I met Robert Timberg when I was a little girl about 6-8 years old, sitting in my father's insurance office playing secretary. It was after he had returned from Vietnam but before his many surgeries were completed. I had no idea who he was or that dad had told him to drop by. I'm glad that I was raised so that I greeted him warmly, but looking back I'm sure my eyes betrayed me as I'd never seen anyone with such deep and complete scarring. His calm and outward dignity made quite an impression on m I met Robert Timberg when I was a little girl about 6-8 years old, sitting in my father's insurance office playing secretary. It was after he had returned from Vietnam but before his many surgeries were completed. I had no idea who he was or that dad had told him to drop by. I'm glad that I was raised so that I greeted him warmly, but looking back I'm sure my eyes betrayed me as I'd never seen anyone with such deep and complete scarring. His calm and outward dignity made quite an impression on me. I am grateful for his service, and I admire his courage in going forward and making a life after the tragedy that was his war experience. When I saw he'd written a memoir I had to get it and read it.

  11. 5 out of 5

    Geneva Benoit

    Well written -- as anything by Timberg is. But I think it's an example of why David Halberstam said historians should not write autobiographies. I learned too much. One of my lifetime favorite books is The Nightingale's Song by Timberg. I learned that the title (which is also the thesis) was suggested by his second wife. I didn't need to know it wasn't his original thought or that he had a second wife. Still, his has been an extraordinary life, changed suddenly by his disfiguring injury in Vietn Well written -- as anything by Timberg is. But I think it's an example of why David Halberstam said historians should not write autobiographies. I learned too much. One of my lifetime favorite books is The Nightingale's Song by Timberg. I learned that the title (which is also the thesis) was suggested by his second wife. I didn't need to know it wasn't his original thought or that he had a second wife. Still, his has been an extraordinary life, changed suddenly by his disfiguring injury in Vietnam.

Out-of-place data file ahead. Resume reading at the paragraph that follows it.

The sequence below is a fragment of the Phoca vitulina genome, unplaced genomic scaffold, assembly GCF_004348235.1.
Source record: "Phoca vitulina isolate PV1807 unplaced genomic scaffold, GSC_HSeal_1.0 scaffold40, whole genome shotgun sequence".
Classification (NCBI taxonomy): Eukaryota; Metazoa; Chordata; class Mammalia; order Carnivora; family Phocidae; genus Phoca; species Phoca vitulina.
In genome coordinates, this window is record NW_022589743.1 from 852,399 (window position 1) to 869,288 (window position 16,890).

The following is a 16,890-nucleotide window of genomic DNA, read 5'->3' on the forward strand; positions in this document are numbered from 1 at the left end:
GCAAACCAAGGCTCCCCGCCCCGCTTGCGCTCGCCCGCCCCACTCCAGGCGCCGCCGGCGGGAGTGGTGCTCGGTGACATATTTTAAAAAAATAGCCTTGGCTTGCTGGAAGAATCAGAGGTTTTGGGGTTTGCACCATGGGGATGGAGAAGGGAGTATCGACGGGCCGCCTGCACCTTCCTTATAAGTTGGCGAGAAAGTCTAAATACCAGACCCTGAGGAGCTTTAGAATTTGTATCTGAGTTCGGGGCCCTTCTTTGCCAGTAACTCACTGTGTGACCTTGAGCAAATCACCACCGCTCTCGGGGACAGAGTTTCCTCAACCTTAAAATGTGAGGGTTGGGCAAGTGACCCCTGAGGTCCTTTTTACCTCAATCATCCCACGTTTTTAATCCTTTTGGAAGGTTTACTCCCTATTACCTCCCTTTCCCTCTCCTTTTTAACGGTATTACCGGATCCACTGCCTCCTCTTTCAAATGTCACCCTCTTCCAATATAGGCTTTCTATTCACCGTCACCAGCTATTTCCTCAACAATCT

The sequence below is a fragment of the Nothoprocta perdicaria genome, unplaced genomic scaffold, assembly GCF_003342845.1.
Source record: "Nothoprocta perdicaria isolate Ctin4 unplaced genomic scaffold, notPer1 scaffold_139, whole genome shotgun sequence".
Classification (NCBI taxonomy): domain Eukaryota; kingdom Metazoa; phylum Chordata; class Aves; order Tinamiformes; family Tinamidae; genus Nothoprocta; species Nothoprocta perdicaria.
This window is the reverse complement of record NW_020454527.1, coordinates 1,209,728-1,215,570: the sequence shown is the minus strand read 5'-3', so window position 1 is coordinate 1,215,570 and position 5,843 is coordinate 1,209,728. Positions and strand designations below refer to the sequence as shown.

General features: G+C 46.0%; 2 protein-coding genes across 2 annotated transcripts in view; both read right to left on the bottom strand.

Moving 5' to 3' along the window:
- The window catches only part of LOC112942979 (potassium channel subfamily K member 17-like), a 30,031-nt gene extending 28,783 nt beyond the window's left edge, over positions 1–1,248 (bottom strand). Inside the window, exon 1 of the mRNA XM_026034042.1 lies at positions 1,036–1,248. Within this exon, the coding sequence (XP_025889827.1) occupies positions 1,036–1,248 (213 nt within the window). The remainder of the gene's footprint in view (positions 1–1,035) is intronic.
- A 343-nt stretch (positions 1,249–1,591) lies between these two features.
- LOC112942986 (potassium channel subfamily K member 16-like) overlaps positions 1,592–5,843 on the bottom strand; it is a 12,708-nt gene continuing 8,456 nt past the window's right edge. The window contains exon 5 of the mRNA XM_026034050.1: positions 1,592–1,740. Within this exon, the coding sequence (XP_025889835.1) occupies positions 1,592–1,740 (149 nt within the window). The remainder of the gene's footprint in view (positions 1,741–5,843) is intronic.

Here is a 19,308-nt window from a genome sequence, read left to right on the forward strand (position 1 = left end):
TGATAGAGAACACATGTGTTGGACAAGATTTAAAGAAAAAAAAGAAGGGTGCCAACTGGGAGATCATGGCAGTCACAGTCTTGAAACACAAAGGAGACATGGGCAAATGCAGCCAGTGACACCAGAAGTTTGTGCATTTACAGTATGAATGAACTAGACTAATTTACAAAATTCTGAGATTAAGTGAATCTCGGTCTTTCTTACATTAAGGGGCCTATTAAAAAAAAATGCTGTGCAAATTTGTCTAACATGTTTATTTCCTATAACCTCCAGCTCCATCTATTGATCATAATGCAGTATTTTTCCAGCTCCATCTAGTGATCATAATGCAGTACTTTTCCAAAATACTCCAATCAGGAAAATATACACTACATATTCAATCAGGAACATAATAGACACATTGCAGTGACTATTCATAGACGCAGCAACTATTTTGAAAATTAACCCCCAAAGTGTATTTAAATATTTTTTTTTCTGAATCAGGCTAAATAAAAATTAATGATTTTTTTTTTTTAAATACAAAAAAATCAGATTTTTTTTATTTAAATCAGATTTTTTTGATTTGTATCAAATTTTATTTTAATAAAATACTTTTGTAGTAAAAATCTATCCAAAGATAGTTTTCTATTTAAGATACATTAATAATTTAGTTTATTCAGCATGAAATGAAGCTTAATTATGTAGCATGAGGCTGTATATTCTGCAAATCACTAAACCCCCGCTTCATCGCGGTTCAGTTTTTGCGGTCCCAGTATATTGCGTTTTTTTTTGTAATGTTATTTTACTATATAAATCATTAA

12. 4 out of 5

    Chandra Boulden

    The beginning was a slow roll, somewhere in the middle when he was speaking about his time in Vietnam and his recovery was very intriguing. The last third about writing his other book was writing about what I'm going to write about. I don't enjoy reading summaries, lots of name dropping. The beginning was a slow roll, somewhere in the middle when he was speaking about his time in Vietnam and his recovery was very intriguing. The last third about writing his other book was writing about what I'm going to write about. I don't enjoy reading summaries, lots of name dropping.

  13. 4 out of 5

    Kimberly

    Gained an appreciation of the struggles and successes of the author, an injured veteran and burn victim, the latter a subject about which I knew little beforehand. Honest in his approach.

  14. 4 out of 5

    Kathy ONeill

    Loved!

  15. 4 out of 5

    Celia Crotteau